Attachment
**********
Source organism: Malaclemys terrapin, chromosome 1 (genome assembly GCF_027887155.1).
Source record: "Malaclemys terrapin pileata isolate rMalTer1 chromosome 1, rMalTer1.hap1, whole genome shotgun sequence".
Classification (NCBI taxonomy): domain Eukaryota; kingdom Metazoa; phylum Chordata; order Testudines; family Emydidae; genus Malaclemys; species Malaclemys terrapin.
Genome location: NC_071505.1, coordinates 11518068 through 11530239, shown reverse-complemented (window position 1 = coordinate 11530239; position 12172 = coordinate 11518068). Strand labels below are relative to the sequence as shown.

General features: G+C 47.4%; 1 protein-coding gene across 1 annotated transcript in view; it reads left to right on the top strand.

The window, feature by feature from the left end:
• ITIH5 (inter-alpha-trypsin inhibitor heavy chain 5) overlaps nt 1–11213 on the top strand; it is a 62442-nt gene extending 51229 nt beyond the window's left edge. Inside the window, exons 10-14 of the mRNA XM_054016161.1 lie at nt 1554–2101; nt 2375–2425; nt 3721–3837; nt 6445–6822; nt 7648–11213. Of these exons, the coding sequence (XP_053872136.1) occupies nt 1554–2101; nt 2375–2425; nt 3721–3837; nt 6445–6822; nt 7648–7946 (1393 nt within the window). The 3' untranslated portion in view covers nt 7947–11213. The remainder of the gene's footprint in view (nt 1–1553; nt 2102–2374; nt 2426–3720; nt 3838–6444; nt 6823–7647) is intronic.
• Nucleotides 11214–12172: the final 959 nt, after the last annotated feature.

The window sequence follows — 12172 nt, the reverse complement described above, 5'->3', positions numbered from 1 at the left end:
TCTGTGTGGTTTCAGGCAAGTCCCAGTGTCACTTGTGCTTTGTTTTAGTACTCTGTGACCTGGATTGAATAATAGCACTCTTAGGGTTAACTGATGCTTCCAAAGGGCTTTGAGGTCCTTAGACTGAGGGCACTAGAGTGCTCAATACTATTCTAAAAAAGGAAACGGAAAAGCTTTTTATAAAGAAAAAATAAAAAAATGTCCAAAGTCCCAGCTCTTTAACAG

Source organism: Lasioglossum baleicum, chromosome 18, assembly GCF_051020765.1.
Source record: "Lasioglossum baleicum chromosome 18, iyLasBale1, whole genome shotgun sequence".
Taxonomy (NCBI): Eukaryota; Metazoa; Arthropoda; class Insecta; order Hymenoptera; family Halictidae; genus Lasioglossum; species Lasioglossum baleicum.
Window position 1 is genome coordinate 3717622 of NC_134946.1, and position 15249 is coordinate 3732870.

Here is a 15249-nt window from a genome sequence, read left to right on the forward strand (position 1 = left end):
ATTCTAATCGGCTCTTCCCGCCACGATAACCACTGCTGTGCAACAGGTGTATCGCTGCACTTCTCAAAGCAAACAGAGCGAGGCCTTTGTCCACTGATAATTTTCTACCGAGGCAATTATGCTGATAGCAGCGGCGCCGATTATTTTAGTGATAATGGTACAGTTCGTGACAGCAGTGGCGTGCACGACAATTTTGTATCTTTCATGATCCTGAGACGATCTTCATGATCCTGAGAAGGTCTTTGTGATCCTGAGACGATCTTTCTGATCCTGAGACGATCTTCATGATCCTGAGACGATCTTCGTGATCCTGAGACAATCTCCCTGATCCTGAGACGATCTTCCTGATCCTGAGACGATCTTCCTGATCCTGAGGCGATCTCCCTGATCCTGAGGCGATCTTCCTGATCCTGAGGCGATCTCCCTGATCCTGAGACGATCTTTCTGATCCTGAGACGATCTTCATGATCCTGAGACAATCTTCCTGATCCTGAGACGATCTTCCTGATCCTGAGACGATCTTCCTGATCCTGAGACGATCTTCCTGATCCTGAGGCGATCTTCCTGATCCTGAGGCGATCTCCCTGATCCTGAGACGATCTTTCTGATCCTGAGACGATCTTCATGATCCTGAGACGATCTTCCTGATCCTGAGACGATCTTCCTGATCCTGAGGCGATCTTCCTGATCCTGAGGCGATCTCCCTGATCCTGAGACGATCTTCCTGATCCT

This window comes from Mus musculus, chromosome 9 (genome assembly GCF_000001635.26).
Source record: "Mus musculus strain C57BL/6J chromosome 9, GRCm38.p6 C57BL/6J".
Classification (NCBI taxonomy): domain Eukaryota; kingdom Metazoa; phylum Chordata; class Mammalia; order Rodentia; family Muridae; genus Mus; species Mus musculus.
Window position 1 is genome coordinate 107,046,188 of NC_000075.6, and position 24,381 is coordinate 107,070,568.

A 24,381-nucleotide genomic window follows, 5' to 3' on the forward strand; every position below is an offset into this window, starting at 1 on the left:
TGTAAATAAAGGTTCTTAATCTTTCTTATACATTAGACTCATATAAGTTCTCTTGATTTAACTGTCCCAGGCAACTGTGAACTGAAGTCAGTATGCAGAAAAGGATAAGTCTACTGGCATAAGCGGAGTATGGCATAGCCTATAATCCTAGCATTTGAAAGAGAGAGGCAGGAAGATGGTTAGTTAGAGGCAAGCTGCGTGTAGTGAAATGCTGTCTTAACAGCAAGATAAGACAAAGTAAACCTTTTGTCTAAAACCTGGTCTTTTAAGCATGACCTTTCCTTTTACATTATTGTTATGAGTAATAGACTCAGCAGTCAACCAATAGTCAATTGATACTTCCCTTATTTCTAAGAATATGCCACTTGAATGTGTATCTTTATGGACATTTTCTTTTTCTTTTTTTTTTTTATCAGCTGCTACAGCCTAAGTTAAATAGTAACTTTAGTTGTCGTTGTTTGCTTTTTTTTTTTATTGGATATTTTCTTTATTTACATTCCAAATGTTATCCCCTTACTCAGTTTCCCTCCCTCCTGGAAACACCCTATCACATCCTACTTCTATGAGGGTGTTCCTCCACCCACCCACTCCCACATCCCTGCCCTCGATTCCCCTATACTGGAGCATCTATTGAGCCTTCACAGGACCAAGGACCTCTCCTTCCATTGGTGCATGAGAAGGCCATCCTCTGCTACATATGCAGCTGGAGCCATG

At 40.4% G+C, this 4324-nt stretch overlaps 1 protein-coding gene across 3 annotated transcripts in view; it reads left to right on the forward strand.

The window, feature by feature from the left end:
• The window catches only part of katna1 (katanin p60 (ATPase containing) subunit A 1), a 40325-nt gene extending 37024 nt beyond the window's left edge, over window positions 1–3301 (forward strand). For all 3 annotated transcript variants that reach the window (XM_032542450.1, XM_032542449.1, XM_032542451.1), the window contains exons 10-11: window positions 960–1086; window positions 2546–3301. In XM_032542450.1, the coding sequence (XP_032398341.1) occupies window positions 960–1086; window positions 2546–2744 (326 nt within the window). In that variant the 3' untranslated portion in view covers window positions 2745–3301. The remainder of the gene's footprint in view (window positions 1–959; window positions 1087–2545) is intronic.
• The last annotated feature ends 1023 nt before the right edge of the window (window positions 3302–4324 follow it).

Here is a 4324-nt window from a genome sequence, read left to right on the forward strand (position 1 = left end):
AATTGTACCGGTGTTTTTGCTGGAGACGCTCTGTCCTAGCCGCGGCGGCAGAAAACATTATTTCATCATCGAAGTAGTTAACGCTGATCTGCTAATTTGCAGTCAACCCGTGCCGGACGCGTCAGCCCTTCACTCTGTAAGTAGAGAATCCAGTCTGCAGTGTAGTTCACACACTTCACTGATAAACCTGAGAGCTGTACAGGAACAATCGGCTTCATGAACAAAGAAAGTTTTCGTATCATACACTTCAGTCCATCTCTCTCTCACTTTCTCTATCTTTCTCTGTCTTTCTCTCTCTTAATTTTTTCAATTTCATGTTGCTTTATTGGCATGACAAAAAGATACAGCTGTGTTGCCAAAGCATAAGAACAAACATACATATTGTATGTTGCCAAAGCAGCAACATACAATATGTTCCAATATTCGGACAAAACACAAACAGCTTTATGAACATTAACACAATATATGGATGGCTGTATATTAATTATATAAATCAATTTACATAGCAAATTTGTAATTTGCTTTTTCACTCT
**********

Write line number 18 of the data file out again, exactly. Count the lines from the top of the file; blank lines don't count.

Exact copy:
Source record: "Mus musculus strain C57BL/6J chromosome 9, GRCm38.p6 C57BL/6J".